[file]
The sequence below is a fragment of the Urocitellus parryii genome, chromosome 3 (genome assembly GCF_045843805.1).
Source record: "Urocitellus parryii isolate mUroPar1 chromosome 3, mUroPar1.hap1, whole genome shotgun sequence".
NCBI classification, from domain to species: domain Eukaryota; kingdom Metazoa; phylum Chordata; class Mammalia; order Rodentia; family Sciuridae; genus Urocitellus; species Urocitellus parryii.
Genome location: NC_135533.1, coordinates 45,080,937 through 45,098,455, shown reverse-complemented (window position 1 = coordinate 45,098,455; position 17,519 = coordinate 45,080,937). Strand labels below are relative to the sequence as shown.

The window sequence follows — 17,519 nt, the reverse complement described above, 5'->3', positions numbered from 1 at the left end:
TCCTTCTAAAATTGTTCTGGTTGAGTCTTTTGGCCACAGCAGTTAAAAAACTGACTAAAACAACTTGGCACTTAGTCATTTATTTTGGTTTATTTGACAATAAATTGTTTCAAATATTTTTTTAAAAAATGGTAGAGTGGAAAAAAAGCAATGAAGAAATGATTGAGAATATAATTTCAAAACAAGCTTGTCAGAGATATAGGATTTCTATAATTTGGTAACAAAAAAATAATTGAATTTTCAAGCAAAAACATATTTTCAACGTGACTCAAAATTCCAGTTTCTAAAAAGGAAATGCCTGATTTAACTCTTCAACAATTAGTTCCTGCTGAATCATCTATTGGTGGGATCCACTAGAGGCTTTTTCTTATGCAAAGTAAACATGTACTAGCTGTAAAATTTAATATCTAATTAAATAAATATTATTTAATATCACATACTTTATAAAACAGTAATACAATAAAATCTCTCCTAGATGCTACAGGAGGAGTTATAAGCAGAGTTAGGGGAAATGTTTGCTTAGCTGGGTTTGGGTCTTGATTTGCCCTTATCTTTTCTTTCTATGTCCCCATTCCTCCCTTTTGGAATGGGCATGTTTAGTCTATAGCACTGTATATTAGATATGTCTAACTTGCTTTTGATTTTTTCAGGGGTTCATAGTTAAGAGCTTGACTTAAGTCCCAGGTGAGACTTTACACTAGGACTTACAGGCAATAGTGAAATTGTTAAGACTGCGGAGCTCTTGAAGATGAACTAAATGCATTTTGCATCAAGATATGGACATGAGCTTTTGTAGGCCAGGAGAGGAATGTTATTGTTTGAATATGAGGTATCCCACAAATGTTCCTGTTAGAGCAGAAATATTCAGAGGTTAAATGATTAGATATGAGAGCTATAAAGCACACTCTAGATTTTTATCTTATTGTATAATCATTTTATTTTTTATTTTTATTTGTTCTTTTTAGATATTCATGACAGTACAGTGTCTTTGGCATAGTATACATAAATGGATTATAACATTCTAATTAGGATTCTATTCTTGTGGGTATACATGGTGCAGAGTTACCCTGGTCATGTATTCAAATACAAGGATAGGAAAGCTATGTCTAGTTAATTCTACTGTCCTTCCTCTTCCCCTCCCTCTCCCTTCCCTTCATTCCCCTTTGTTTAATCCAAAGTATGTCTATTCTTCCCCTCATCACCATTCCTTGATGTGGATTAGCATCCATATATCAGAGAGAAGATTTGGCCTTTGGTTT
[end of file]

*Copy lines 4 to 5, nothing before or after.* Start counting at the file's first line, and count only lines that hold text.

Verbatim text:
Genome location: NC_135533.1, coordinates 45,080,937 through 45,098,455, shown reverse-complemented (window position 1 = coordinate 45,098,455; position 17,519 = coordinate 45,080,937). Strand labels below are relative to the sequence as shown.

The window sequence follows — 17,519 nt, the reverse complement described above, 5'->3', positions numbered from 1 at the left end: